Ah yes, the good old “if everyone else is doing it it must be alright”. A nice and close sibling to easier and better. What a wonderful outlook. After all, most Americans know what is good for them and that is why they are known the world round for their physical fitness.
Oh wait.June 2, 2008 at 8:31 pm #2878
We seem to disagree fundamentally on the free market. I don´t think we´ll get any further debating this topic, and it likely isn´t going to help seasteading a whole lot (the discussion that is) so I´ll withdraw from this topic.October 27, 2009 at 1:21 am #8436
The only sure things in life are death and taxes, as the old saying goes. But, there is no reason that seastead taxes has to be as painful as death.
First, I would like to point out that there is a difference between taxes and user fees. Taxes, when collected fairly in a democratic society, apply to everyone. For this reason, the Framers of the US Constitution limited the federal government to collecting a head tax from each state for each of its citizens. User fees, however, are collected from only those people who use a government service, or exercise a privelge that is regulated by the government. Thus, a property tax is a tax paid by all property owners and renter (trough their landlords), and registration and plate fees are user fees paid only by people who WANT to operate a motor vehicle on public roads.
I am not sure if the seastead can avoud taxation; but it may be possible to eliminate a great deal of taxation most of the people in the world cannot.
First, limit any government as much as possible. Whatever powers the citizens give their government, the more government managers will want to acquire. The first step in limiting government is to eliminate professional politicians. Employ term limits to reduce the possibility of a money-grubbing political class from arising and lording it over the tax-slave class that will be needed to serve them. Limiting an office holder to one or two terms promotes democracy by allowing, every-so-often, new people to participate in their own governance. The second step is to formalize in the constitution the manner of any taxation and the tax rates, then require a public referendum to create any new taxes or to increase the tax rates. Matters of taxation should never be left entirely in the hands of political creatures.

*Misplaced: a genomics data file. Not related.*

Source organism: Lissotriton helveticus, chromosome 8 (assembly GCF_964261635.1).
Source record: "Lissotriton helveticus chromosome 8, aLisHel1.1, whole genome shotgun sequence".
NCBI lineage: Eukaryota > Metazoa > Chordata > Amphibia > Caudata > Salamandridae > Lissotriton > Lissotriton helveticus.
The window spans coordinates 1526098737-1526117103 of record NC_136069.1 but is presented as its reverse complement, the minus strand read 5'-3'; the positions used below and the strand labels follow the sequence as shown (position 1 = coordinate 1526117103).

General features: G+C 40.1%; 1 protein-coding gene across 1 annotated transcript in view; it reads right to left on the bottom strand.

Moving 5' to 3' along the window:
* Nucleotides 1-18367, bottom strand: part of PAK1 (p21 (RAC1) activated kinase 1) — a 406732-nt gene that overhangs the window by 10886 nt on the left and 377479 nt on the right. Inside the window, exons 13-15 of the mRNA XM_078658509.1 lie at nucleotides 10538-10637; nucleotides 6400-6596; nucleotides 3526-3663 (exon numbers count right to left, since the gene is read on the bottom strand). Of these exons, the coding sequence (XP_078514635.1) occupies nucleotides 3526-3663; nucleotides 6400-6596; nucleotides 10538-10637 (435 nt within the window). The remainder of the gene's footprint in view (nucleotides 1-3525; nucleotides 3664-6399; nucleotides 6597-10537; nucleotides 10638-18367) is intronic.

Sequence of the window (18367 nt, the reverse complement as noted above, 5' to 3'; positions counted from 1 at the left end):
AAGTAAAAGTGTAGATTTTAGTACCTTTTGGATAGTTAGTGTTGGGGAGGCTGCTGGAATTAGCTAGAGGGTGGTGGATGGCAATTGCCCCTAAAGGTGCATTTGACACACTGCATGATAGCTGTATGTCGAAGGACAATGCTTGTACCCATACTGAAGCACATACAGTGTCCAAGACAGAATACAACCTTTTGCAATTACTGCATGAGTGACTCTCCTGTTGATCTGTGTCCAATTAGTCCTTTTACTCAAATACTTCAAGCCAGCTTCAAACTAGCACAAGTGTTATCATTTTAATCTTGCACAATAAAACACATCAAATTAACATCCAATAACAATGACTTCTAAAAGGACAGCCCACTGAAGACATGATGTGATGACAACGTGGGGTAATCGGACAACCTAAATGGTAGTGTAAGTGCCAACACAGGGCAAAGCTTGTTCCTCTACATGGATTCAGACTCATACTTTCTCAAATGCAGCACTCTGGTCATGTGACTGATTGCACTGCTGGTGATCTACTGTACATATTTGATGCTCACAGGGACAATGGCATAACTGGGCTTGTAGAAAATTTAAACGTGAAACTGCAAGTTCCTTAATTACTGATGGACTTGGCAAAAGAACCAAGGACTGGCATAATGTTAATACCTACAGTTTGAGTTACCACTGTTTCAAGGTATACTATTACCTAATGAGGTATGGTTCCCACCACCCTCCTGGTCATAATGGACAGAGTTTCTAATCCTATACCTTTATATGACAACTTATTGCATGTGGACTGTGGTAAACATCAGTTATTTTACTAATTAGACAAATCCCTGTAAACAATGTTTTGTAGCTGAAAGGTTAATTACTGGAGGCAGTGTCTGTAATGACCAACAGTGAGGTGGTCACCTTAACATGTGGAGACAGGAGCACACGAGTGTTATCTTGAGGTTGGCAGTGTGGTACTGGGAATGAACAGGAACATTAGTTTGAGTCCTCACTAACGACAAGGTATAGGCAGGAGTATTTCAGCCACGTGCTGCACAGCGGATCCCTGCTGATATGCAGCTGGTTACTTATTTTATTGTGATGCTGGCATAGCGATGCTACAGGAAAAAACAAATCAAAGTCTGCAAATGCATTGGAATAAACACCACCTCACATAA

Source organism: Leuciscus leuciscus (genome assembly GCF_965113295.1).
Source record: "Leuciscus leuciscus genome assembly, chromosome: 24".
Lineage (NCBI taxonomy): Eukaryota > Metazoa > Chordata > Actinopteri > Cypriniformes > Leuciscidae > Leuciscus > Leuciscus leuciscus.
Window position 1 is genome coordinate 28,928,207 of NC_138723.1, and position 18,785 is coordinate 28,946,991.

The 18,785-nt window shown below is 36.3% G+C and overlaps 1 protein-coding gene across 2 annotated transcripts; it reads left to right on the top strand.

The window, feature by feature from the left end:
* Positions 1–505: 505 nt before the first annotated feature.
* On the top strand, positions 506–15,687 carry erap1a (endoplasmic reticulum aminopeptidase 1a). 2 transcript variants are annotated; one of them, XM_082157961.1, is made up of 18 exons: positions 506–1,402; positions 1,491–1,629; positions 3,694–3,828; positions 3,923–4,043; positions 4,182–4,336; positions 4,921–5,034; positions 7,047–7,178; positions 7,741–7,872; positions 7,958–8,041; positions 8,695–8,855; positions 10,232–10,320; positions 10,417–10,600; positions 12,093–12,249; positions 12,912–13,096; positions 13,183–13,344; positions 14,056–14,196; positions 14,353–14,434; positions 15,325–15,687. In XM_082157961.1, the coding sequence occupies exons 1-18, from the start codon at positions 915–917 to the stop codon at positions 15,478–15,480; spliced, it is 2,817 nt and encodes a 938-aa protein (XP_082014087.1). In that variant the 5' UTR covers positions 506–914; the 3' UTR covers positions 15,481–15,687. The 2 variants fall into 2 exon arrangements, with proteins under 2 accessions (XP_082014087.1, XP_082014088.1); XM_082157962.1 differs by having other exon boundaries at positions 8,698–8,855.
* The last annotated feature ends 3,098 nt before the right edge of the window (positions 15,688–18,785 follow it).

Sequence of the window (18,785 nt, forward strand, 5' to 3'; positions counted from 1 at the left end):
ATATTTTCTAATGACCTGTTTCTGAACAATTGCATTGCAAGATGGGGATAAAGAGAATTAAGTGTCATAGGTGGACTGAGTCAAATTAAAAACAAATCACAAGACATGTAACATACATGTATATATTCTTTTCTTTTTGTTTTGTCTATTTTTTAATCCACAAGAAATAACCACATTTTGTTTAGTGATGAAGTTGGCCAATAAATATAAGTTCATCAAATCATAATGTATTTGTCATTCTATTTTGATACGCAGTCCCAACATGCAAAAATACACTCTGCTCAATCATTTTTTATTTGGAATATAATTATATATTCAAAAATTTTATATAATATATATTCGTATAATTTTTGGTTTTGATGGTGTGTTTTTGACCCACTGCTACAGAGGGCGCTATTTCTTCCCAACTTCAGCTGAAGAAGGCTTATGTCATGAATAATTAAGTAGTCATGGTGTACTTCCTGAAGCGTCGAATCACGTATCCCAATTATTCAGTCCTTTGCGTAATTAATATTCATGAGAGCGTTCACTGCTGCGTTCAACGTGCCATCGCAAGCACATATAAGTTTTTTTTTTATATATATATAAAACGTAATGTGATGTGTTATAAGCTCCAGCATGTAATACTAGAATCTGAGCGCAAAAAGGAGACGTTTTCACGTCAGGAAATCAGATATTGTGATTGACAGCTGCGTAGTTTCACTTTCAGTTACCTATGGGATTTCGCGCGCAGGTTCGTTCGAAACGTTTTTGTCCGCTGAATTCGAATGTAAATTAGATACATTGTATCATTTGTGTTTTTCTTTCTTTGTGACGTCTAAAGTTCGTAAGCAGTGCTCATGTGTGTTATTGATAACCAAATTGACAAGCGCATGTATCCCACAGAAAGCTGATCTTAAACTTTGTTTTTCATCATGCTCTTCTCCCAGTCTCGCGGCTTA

Second, require the citizenry to perform some of the functions customarily reserved to government: a large part of national defense, education, law enforcement, minor judiciary processes, etc. While it is advisable to keep a military cadre, which can also serve as full-time law enforcement; the bulk of the defensive force should be a citizens militia. If anyone does not wish to serve in the militia, then they can declare themselves conscientous objector and pay an annual users fee to be excused from service. In a pinch, the militia also serves as a police force/community watch. Private citizens can open their own schools and charge what ever the parents are willing to pay for her/his services. This has the advantage of making education a free market. Respected members of the community may be drafted by all parties in dispute to hear the facts of the case, and settle the matter. For more detailed discussions of these ideas, read The Moon is a Harsh Mistress by Robert A. Heinlein.